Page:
You probably prefer to avoid taking risks with your money.
The problem is that if you want to build wealth, some risk is not only inevitable, it can actually be positive.
At Continuum we are looking at risk, and how you can feel comfortable with it.
All investments are a risk
Savings in a recognised bank or building society are protected by the government’s deposit guarantee scheme. Investments, on the other hand, have no guarantees. You risk not getting back as much as you planned for, not getting back as much as you invested – or in extreme cases not getting back anything at all.
But investment risk has an important benefit. As a rule of thumb, the higher the risk, the higher the potential returns.
The same principle applies to investments like bonds. A bond issued by the UK government (a gilt) can be considered as safe. A bond from a business in desperate need of funding is a much higher risk – but the business issuing it may offer a much higher return to make the risk worthwhile.
Low-risk investments usually restrict you to low, steady returns. Higher risk may mean the chance of higher returns that arrive much faster, but may also carry a higher risk of loss. You need to understand the potential risk of any investment before you make it.
Paradoxically, not taking enough risk with your investments actually creates a new risk. You may not lose money, but you risk not making enough to achieve your financial goals.
You actually need some level of risk. The challenge is getting the level of risk that is right for you.
Part of the solution is to have a spread of investments. Some can be low risk, some moderate risk, and some frankly speculative. How much should fall into each category will depend on you and your financial circumstances. The second part is to get some professional help to understand the risk that is right for you.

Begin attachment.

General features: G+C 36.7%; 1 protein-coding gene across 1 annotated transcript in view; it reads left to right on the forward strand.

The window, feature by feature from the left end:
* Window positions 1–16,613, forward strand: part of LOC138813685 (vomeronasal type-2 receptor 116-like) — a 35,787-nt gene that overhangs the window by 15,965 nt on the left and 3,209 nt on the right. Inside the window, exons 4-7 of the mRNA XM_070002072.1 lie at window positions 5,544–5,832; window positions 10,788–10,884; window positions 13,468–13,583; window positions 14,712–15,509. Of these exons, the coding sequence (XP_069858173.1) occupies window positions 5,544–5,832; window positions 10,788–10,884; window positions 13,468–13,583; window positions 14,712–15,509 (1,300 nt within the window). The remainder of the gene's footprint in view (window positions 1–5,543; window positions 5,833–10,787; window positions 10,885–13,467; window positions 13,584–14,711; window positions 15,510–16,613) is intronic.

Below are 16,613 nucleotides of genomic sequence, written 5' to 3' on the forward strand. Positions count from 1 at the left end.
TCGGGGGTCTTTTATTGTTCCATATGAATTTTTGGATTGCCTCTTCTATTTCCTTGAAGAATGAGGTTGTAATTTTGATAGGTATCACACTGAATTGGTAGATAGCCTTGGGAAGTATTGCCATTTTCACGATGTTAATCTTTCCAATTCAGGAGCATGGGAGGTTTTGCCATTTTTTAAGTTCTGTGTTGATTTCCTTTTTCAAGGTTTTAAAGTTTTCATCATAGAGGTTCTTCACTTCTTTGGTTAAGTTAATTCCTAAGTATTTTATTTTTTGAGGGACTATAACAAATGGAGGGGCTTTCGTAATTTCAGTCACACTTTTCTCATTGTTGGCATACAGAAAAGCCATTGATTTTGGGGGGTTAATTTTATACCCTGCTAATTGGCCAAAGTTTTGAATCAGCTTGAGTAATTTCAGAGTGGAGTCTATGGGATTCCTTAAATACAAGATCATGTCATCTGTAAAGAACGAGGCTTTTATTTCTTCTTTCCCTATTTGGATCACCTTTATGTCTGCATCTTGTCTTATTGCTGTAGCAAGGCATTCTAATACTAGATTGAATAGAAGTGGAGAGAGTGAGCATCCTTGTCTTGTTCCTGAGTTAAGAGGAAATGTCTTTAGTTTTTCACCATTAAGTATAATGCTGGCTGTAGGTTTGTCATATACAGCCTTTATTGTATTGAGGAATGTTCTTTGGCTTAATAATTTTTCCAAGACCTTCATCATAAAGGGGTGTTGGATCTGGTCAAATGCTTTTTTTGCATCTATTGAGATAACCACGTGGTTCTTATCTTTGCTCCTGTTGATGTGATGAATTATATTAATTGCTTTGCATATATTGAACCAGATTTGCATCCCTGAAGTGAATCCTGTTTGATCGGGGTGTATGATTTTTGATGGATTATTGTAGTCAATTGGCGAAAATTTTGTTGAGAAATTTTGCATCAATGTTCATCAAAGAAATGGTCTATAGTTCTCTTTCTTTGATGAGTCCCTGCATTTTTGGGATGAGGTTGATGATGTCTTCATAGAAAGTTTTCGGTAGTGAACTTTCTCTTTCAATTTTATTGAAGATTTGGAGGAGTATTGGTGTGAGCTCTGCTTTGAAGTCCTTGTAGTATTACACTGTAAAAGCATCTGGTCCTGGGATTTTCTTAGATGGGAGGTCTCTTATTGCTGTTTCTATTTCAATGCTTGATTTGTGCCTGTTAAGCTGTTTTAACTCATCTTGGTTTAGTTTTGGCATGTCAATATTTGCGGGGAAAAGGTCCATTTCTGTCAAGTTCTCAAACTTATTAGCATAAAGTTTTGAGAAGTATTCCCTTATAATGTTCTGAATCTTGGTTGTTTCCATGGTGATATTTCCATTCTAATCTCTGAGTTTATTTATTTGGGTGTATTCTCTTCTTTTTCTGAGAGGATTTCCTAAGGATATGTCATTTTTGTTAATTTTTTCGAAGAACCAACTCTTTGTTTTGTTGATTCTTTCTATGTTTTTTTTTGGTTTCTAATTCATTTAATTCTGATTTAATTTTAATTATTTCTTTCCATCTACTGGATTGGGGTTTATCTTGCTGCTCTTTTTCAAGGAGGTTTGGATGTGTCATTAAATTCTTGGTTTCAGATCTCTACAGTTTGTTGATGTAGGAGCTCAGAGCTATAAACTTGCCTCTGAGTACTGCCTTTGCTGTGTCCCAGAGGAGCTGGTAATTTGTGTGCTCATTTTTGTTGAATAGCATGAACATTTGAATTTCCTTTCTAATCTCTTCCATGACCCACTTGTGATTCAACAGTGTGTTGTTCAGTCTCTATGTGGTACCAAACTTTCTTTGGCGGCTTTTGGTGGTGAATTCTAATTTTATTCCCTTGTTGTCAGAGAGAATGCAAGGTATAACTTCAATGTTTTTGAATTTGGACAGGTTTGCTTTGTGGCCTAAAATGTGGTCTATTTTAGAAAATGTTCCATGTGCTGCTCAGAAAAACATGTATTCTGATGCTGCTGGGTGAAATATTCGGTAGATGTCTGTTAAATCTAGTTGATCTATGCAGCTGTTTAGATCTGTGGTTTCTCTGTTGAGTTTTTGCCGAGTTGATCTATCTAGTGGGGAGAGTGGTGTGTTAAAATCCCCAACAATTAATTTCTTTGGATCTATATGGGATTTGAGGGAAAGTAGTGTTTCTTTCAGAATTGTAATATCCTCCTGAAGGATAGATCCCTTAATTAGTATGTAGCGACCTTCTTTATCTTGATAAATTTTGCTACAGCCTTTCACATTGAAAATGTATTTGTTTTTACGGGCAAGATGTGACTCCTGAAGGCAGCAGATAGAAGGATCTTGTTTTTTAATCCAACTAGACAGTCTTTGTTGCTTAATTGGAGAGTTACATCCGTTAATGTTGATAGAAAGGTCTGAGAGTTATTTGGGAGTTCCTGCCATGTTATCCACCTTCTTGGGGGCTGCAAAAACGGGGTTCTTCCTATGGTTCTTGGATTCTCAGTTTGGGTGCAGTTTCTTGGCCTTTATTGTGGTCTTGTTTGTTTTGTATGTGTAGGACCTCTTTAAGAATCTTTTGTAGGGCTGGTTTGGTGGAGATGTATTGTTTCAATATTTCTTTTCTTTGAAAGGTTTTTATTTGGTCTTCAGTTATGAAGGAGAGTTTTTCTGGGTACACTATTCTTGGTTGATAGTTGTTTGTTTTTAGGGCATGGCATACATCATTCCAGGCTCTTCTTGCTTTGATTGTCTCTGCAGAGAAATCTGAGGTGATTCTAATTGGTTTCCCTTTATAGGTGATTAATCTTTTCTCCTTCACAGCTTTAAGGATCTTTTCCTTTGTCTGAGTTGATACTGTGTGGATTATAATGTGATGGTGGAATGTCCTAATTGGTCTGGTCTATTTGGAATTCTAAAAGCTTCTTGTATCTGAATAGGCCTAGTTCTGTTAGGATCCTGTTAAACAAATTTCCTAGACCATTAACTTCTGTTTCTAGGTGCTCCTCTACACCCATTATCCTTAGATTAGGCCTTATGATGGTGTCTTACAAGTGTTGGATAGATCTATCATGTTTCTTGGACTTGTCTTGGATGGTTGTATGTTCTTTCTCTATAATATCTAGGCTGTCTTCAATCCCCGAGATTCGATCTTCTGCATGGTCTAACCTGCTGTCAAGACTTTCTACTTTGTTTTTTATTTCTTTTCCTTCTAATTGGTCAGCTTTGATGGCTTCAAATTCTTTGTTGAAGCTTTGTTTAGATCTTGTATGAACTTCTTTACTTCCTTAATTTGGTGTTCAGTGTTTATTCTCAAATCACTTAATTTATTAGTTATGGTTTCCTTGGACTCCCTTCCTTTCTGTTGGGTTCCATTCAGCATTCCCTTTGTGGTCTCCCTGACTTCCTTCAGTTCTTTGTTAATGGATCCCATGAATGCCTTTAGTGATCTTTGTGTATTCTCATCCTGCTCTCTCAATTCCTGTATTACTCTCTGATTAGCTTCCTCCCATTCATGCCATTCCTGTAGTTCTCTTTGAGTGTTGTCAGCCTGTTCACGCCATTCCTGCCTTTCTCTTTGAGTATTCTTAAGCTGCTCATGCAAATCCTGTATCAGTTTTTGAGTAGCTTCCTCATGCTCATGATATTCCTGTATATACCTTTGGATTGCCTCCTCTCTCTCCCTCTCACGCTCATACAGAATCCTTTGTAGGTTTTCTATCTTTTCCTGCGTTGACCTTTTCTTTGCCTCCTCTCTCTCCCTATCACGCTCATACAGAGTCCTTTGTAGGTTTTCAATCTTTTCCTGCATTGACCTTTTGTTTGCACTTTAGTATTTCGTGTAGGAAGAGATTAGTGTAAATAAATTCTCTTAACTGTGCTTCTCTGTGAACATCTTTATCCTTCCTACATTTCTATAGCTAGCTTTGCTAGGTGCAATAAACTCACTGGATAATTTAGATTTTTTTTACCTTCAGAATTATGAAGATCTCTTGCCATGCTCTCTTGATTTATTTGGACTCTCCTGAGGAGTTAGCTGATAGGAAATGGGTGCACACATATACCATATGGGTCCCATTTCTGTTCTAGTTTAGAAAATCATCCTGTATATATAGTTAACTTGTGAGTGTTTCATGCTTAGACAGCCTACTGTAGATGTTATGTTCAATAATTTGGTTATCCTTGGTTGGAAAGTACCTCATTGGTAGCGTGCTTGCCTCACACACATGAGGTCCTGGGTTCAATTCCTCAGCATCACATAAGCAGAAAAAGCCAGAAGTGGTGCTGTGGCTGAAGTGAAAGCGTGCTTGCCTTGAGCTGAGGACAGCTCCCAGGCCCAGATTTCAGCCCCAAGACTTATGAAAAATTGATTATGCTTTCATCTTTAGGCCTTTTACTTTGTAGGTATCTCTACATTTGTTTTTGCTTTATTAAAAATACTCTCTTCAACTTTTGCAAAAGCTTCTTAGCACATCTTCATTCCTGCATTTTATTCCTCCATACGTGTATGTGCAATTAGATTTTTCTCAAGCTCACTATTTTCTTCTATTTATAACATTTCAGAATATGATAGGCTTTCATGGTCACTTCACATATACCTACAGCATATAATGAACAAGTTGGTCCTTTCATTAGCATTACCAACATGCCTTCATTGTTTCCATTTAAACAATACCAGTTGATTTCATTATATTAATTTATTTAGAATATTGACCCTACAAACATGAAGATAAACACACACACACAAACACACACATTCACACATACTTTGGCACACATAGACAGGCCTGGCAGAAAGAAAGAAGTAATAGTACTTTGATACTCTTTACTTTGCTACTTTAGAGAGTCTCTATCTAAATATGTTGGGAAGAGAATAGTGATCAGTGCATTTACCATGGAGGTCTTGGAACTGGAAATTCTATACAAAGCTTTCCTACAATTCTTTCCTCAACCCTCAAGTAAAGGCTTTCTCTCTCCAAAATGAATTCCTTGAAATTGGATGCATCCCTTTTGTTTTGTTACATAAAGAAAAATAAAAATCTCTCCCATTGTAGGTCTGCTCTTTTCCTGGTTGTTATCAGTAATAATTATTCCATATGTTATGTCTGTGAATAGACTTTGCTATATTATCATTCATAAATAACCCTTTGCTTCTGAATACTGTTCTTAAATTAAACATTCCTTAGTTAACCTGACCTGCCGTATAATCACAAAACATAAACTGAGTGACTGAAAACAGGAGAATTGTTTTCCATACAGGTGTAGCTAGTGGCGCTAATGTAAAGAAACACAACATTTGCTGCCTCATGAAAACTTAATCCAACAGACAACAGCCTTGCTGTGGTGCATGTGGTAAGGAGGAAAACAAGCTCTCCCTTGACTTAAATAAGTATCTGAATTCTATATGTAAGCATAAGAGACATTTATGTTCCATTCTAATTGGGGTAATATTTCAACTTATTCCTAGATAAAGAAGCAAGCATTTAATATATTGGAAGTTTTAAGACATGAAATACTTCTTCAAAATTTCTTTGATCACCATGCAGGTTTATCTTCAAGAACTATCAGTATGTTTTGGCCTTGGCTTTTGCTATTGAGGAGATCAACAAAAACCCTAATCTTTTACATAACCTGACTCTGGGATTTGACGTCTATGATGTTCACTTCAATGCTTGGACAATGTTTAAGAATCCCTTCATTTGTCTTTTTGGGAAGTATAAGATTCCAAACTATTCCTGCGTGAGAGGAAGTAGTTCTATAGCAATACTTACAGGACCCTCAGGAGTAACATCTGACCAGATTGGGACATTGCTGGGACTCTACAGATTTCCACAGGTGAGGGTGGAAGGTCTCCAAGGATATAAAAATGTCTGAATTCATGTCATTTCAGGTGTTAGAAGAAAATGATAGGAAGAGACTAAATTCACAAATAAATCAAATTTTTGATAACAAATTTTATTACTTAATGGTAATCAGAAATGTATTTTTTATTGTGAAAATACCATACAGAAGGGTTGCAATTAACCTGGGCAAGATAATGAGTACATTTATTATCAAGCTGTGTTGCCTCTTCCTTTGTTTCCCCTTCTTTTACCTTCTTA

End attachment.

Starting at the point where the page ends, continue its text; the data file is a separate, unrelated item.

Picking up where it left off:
But what risk is right for you?
Your attitude to risk can depend on a number of factors. The first is temperament.
If you have trouble sleeping when the FTSE falls a few points, you may be a cautious investor, and your exposure to high risk investments should be small. If you are prepared to take more risk in the hope of getting to your financial objectives faster, you may be happy with some more speculative holdings in your portfolio.
The second factor is time. If you are young and have plenty of time to recoup any investment losses, you may be able to take relatively high risks. If things go well, you can get your portfolio off to a good start. As the years roll by, you may feel more comfortable putting more of your holdings in less volatile stocks, where the money you have built up is relatively safe.
At Continuum, we talk with our clients to understand their Attitude To Risk – ATR. Once your adviser established your ATR, they can use it to develop an investment plan that is focussed on your needs.
This will mean a portfolio designed to deliver the optimum risk-return that you will feel comfortable with, while still meeting your wealth creation objective.
To discuss your investment plan, and to get some help with understanding your own ATR, contact Continuum. Our professional team are ready to help.
The information contained in this article is based on the opinion of Continuum and does not constitute financial advice or a recommendation to suitable investment strategy, you should seek independent financial advice before embarking on any course of action.
When investing your capital is at risk.
The value of investments can fall as well as rise and you may get back less than you invested.